Does case management provide support for staff facing frequent users of emergency departments?


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A Master's thesis.
Publication sub-type
Master (thesis) (master)
Does case management provide support for staff facing frequent users of emergency departments?
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Université de Lausanne, Faculté de biologie et médecine
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Background. Frequent users of emergency departments (FUED; > 5 ED visits during
the preceding 12 months) account for a disproportionate part of ED visits, causing a wide
range of work difficulties to ED staff potentially leading to FUED discrimination. Whereas
case management (CM) tailored to FUED generally leads to a modest reduction in ED visits,
the effect of CM on ED staff’s perception of FUED issue has not been explored yet. In
response, this explorative study aimed to compare ED staff’s perceptions of FUED in two
hospitals, one with and one without a dedicated CM service for FUED.
Method. Participants (n=253) were ED staff (81 physicians; 172 nurses/assistant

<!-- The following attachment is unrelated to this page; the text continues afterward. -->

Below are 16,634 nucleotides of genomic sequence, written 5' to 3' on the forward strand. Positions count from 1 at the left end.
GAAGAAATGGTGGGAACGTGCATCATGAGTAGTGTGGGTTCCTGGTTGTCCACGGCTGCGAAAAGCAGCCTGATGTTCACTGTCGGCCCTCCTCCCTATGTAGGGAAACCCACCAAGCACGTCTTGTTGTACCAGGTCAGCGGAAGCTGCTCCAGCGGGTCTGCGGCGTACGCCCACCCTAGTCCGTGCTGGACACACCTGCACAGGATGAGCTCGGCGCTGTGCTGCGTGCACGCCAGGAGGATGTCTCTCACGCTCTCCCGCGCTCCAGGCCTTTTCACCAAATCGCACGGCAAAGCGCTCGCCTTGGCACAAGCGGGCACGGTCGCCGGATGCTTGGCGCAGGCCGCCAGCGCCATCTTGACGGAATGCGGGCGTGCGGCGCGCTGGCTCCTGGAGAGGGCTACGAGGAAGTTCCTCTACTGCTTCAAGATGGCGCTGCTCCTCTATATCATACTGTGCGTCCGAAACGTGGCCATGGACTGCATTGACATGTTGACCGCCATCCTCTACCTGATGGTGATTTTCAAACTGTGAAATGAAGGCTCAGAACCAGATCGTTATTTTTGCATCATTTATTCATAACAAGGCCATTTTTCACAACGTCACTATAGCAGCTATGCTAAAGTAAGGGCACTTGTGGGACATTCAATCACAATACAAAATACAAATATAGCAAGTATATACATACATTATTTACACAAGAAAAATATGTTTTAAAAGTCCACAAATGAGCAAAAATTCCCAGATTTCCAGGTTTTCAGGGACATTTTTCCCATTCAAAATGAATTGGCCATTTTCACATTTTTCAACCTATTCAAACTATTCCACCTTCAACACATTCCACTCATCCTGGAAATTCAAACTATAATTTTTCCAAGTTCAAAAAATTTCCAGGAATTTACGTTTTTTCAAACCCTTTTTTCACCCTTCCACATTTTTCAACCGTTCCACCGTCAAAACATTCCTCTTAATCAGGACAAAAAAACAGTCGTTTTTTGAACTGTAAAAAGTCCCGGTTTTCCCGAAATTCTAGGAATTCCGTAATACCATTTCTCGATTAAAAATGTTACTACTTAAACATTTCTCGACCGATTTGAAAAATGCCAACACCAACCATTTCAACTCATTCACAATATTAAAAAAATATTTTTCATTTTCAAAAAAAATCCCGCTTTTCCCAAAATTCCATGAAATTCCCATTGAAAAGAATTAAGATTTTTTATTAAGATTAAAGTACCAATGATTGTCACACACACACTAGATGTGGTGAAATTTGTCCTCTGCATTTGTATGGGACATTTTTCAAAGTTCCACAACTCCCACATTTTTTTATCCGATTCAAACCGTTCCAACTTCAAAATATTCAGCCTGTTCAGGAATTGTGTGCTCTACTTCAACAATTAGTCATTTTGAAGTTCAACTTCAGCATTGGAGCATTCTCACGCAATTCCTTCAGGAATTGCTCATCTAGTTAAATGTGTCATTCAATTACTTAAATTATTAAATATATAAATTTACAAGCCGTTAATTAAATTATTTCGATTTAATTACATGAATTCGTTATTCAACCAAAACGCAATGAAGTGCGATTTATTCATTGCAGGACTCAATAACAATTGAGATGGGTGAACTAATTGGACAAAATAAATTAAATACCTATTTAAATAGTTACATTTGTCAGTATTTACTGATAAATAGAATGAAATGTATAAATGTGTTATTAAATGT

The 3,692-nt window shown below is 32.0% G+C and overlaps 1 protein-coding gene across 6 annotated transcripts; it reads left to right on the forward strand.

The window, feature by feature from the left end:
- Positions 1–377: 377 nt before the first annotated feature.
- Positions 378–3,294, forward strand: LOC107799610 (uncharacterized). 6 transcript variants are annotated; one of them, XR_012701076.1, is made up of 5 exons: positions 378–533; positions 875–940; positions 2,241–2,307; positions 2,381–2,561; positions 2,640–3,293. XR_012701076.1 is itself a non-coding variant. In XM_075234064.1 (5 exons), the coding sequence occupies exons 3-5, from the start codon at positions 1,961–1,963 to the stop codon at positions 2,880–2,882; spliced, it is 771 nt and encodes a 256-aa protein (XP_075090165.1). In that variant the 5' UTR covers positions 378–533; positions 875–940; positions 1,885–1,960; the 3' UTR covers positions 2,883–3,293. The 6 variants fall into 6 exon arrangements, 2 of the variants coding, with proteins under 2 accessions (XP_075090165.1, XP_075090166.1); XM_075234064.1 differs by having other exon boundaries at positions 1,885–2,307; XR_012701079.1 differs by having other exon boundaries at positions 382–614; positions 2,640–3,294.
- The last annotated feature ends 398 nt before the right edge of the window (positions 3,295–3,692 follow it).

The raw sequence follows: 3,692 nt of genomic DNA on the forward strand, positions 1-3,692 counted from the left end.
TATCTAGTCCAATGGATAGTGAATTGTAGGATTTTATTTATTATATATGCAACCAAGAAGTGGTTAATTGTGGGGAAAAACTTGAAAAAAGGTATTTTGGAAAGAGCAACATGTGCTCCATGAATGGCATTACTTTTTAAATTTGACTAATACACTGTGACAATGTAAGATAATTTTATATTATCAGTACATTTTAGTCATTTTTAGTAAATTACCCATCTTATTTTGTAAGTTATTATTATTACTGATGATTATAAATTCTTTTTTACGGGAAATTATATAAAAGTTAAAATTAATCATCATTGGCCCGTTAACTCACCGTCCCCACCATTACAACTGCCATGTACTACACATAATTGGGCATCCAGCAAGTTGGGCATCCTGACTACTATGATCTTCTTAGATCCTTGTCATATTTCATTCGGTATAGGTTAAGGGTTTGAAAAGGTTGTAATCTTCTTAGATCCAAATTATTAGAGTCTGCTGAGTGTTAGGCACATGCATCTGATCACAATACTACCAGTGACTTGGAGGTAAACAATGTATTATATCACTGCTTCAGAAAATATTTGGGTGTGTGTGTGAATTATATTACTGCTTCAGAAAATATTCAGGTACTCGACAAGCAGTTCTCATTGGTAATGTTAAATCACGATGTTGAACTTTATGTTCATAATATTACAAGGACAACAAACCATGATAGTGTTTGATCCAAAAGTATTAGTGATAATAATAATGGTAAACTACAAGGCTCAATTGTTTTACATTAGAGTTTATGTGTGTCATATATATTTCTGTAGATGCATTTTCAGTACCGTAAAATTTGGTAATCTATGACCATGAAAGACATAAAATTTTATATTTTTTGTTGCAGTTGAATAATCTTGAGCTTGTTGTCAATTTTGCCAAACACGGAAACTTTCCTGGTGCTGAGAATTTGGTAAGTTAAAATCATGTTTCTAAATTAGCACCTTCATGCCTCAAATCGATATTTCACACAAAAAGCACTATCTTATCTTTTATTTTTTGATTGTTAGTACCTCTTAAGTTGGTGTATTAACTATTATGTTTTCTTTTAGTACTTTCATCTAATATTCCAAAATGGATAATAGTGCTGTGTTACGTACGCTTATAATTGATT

nurses), one with CM and one without CM implementation. Perceptions regarding FUED
(i.e., FUED-related knowledge, FUED issue extent; related work difficulties; FUEDs’
legitimate use of ED resources) were measured with a 12-item online survey. Independent
samples T-Test were conducted to compare ED staff perceptions of FUED. Perceptions of
FUED were also explored qualitatively through one-on-one interviews (n=6) and focus
groups (n=2). A conventional content analysis was used to explore perceptions regarding
FUED issue in each group.
Results. Quantitative results indicated that perceived level of FUED-related
knowledge was higher in the group with CM. Quantitative and qualitative findings showed
yet that actual knowledge were respectively similar and considered modest in the two groups.
Whereas there was no quantitative difference between groups regarding perceptions of FUED
frequentation, physicians with CM perceived the level of FUED issue extent lower than those
without. Further quantitative results revealed that nurses with CM felt more helpless than
those without CM. Finally, perception of FUEDs’ legitimacy to use ED was not significantly
different between groups, whereas unexpected quantitative and qualitative findings indicated
that a subgroup of ED staff without CM was more prone to consider FUED use of ED as
Conclusion. Although explorative, the results of this study suggest that the support
provided to ED staff by a dedicated CM service for FUED is modest. Other means to improve
support to ED staff working with FUED could involve providing more teaching and
feedbacks on a regular basis to ED staff on CM activity as well as promoting
multidisciplinary care in ED to address FUED care complexity.
Frequent users of emergency departments, FUED, case management implementation, ED staff’s perception, quantitative and qualitative analysis
Create date
03/09/2020 16:51
Last modification date
18/02/2021 7:29
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